The outbreak of another war so soon after the liberation from Ottoman rule prevented any attempt at economic and social modernization from taking place. Military campaigns, the Bulgarian occupation of eastern Macedonia and the huge fire that destroyed Thessaloniki in August 1917, created insurmountable obstacles to economic development, despite the radical reform efforts by Venizelos in 1917-18.
Thus the economy, which was almost exclusively based on agriculture, continued to depend on traditional methods of cultivation, carried out either in small holdings owned by families or in chiftliks (large estates left over from the Ottoman era and one of the primary reasons for the impoverished state of the peasants). The main products were wheat, cotton, barley and tobacco.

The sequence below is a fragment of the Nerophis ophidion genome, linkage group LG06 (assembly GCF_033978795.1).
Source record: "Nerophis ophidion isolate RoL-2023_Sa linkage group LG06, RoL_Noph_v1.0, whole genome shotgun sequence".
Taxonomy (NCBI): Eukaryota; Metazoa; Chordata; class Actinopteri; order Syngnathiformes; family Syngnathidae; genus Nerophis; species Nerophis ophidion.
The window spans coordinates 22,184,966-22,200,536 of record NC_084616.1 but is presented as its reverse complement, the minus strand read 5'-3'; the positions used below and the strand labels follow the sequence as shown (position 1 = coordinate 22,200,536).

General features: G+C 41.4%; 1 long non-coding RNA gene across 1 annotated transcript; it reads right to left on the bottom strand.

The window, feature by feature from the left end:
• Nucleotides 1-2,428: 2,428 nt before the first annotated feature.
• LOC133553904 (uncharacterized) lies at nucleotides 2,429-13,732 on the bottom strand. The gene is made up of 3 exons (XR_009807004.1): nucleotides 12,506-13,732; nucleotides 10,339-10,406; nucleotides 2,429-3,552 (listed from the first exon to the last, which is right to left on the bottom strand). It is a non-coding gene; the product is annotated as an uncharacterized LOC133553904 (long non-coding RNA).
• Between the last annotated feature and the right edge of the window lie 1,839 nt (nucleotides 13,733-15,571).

Heavy industry was located in Thessaloniki, while craft industry elsewhere was limited: tobacco processing in Kavala, furs in Kastoria, textiles in Naousa and Veroia. The living standards in the countryside were low (the per capita income was half that of the rest of Greece) and health conditions were appalling (there were many cases of malaria).